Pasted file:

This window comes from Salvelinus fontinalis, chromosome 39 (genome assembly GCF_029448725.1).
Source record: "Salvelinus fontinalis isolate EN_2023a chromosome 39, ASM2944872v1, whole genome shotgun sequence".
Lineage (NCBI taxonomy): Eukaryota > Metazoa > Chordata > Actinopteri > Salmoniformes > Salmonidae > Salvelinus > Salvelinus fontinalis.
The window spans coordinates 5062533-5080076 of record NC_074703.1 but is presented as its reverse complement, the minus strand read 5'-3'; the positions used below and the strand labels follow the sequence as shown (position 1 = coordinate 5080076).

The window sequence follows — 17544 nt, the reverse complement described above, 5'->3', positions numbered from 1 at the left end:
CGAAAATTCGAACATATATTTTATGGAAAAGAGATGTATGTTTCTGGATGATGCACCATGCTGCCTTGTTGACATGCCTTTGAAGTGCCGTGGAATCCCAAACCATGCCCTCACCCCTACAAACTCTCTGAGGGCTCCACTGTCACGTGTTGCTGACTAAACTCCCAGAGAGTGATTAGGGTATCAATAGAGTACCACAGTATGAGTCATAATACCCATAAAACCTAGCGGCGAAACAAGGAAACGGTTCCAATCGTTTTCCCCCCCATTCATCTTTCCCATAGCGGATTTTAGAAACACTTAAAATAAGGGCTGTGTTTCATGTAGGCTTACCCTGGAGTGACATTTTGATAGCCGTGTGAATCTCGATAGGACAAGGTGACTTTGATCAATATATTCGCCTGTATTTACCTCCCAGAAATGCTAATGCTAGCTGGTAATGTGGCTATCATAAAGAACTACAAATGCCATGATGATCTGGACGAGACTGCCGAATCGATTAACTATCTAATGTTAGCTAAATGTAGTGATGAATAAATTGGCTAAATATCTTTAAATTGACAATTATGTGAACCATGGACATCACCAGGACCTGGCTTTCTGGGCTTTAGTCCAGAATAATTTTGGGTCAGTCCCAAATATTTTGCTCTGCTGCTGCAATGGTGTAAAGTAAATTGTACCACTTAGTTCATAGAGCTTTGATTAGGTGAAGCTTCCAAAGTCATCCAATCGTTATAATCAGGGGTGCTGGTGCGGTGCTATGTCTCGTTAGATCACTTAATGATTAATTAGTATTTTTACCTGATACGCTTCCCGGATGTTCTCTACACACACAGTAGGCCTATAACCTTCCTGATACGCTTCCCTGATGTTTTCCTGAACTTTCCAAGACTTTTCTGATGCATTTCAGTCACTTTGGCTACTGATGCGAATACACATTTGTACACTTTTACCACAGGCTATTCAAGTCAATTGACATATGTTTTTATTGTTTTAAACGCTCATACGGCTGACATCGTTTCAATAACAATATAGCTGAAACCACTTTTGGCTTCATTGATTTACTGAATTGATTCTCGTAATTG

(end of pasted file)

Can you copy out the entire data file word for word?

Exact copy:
This window comes from Salvelinus fontinalis, chromosome 39 (genome assembly GCF_029448725.1).
Source record: "Salvelinus fontinalis isolate EN_2023a chromosome 39, ASM2944872v1, whole genome shotgun sequence".
Lineage (NCBI taxonomy): Eukaryota > Metazoa > Chordata > Actinopteri > Salmoniformes > Salmonidae > Salvelinus > Salvelinus fontinalis.
The window spans coordinates 5062533-5080076 of record NC_074703.1 but is presented as its reverse complement, the minus strand read 5'-3'; the positions used below and the strand labels follow the sequence as shown (position 1 = coordinate 5080076).

The window sequence follows — 17544 nt, the reverse complement described above, 5'->3', positions numbered from 1 at the left end:
CGAAAATTCGAACATATATTTTATGGAAAAGAGATGTATGTTTCTGGATGATGCACCATGCTGCCTTGTTGACATGCCTTTGAAGTGCCGTGGAATCCCAAACCATGCCCTCACCCCTACAAACTCTCTGAGGGCTCCACTGTCACGTGTTGCTGACTAAACTCCCAGAGAGTGATTAGGGTATCAATAGAGTACCACAGTATGAGTCATAATACCCATAAAACCTAGCGGCGAAACAAGGAAACGGTTCCAATCGTTTTCCCCCCCATTCATCTTTCCCATAGCGGATTTTAGAAACACTTAAAATAAGGGCTGTGTTTCATGTAGGCTTACCCTGGAGTGACATTTTGATAGCCGTGTGAATCTCGATAGGACAAGGTGACTTTGATCAATATATTCGCCTGTATTTACCTCCCAGAAATGCTAATGCTAGCTGGTAATGTGGCTATCATAAAGAACTACAAATGCCATGATGATCTGGACGAGACTGCCGAATCGATTAACTATCTAATGTTAGCTAAATGTAGTGATGAATAAATTGGCTAAATATCTTTAAATTGACAATTATGTGAACCATGGACATCACCAGGACCTGGCTTTCTGGGCTTTAGTCCAGAATAATTTTGGGTCAGTCCCAAATATTTTGCTCTGCTGCTGCAATGGTGTAAAGTAAATTGTACCACTTAGTTCATAGAGCTTTGATTAGGTGAAGCTTCCAAAGTCATCCAATCGTTATAATCAGGGGTGCTGGTGCGGTGCTATGTCTCGTTAGATCACTTAATGATTAATTAGTATTTTTACCTGATACGCTTCCCGGATGTTCTCTACACACACAGTAGGCCTATAACCTTCCTGATACGCTTCCCTGATGTTTTCCTGAACTTTCCAAGACTTTTCTGATGCATTTCAGTCACTTTGGCTACTGATGCGAATACACATTTGTACACTTTTACCACAGGCTATTCAAGTCAATTGACATATGTTTTTATTGTTTTAAACGCTCATACGGCTGACATCGTTTCAATAACAATATAGCTGAAACCACTTTTGGCTTCATTGATTTACTGAATTGATTCTCGTAATTG